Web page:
A Chinese defendant has successfully argued his innocence in a Chinese court, using blockchain technology to clear his name from charges of copyright theft. Observers have referred to this as a ”landmark case”, which could pave the way for future legal use cases for blockchain.
The court in question is the Chinese Internet Court of Hangzhou, which accepted the submission of blockchain technology as evidence before ruling the defendant innocent.
According to a translation of the judgment, the court stated that ”an open and neutral attitude must be adopted” in relation to blockchain technology, if the issue or case at hand would require this.
The fact that a Chinese court accepted the submission of blockchain-based evidence and subsequently cleared the defendant’s name is seen by some as a ”vote of confidence” in the technology by Chinese authorities, which have recently seemed to warm to the notion of blockchain technology.
More specifically, this case revolved around accusations of copyright theft. However, the defendant could successfully retrieve timestamped data from the Bitcoin and FACTOM blockchains, proving that the alleged copyright infringement would not have been possible.
This ruling has subsequently been translated and posted on social media by Katherine Wu, head of Business Development and Community Management at the NYC-based cryptocurrency startup Messari, which looks to promote transparency and ”smarter decision-making in the token ecosystem through information gathering”.
Moreover, Wu argued that ”this is entirely unprecedented”, and that the ruling carries substantial implications for the legitimacy of blockchain technology in China. Wu has previously worked at the SEC and the Bank of China, meaning her comments come with sizable experience working with both US and Chinese regulators.
This Chinese ruling also comes after a period of increased interest in the cryptocurrency sector and blockchain technology from the Chinese government. China has issued controversial ”cryptocurrency ratings” aimed at improving the transparency for cryptocurrency investors.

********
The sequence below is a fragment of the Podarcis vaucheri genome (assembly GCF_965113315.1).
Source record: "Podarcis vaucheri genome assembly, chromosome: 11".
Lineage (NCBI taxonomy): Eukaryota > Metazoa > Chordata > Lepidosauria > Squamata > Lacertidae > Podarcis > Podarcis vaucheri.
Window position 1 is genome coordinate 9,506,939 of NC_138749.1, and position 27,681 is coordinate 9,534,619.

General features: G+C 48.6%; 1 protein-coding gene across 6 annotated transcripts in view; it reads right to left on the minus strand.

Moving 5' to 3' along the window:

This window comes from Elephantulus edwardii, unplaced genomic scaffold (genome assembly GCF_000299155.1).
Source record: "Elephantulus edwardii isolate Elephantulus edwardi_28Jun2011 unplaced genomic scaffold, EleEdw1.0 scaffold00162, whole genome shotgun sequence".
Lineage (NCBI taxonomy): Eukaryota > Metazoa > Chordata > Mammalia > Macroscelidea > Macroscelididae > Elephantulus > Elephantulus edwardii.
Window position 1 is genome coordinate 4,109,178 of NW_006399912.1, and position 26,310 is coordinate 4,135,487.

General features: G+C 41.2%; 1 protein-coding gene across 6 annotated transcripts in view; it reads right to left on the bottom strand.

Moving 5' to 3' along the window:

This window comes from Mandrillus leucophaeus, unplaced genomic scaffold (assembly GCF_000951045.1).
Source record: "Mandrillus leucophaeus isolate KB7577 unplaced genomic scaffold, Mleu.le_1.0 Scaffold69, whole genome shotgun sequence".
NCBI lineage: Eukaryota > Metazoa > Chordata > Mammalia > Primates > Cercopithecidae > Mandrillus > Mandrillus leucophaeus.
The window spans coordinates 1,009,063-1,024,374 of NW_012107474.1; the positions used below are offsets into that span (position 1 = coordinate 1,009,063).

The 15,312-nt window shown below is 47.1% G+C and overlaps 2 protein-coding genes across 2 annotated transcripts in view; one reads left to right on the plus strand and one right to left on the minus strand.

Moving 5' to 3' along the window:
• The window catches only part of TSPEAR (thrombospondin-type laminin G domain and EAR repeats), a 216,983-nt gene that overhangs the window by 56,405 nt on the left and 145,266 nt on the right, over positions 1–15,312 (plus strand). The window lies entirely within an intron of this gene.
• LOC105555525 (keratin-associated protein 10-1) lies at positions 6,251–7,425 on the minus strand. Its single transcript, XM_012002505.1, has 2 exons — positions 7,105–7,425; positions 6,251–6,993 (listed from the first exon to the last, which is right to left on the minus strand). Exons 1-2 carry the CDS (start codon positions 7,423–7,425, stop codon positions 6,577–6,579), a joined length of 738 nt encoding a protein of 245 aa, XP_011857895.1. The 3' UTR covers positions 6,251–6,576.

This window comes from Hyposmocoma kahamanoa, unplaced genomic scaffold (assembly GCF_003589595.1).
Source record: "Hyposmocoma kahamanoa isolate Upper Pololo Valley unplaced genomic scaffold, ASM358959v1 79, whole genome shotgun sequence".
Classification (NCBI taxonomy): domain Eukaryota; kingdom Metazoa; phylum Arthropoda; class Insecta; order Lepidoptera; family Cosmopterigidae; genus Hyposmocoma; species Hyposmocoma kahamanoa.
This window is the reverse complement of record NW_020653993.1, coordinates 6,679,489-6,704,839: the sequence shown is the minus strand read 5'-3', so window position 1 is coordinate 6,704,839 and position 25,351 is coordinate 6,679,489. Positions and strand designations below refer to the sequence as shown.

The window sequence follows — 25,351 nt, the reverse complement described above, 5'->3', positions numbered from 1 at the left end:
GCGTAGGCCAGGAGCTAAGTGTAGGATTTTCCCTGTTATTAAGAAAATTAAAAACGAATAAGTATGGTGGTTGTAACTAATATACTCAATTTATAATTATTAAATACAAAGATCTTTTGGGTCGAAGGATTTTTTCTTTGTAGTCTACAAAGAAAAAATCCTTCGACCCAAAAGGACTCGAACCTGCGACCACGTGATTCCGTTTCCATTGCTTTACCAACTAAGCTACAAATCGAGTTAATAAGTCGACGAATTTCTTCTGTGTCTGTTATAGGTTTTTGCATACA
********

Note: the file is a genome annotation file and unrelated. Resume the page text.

However, these ratings have been taken with a grain of salt by observers, as Bitcoin has consecutively failed to make the top ten of the 26 cryptocurrency assets reviewed. Nonetheless, the mere fact that cryptocurrency reviews have been published highlights the government’s interest in the sector.
Moreover, Chinese regulators have announced that nation-wide blockchain standards will be available at the end of 2019. Therefore, the fact that blockchain technology has now been successfully used as evidence within China’s judicial system has some hoping that this will add to blockchain’s legitimacy.
Image Source: “Flickr”
Rasmus Pihl is a writer for Toshi Times by day and an avid follower of the blockchain industry by night. Rasmus holds a Bachelor’s Degree in Marketing from the Gothenburg School of Business, Economics, and Law and runs a Swedish marketing consulting firm. Moreover, when he isn’t writing for Toshi Times, traveling, working or changing the world in some other capacity, Rasmus is more than likely caught up in postgraduate studies.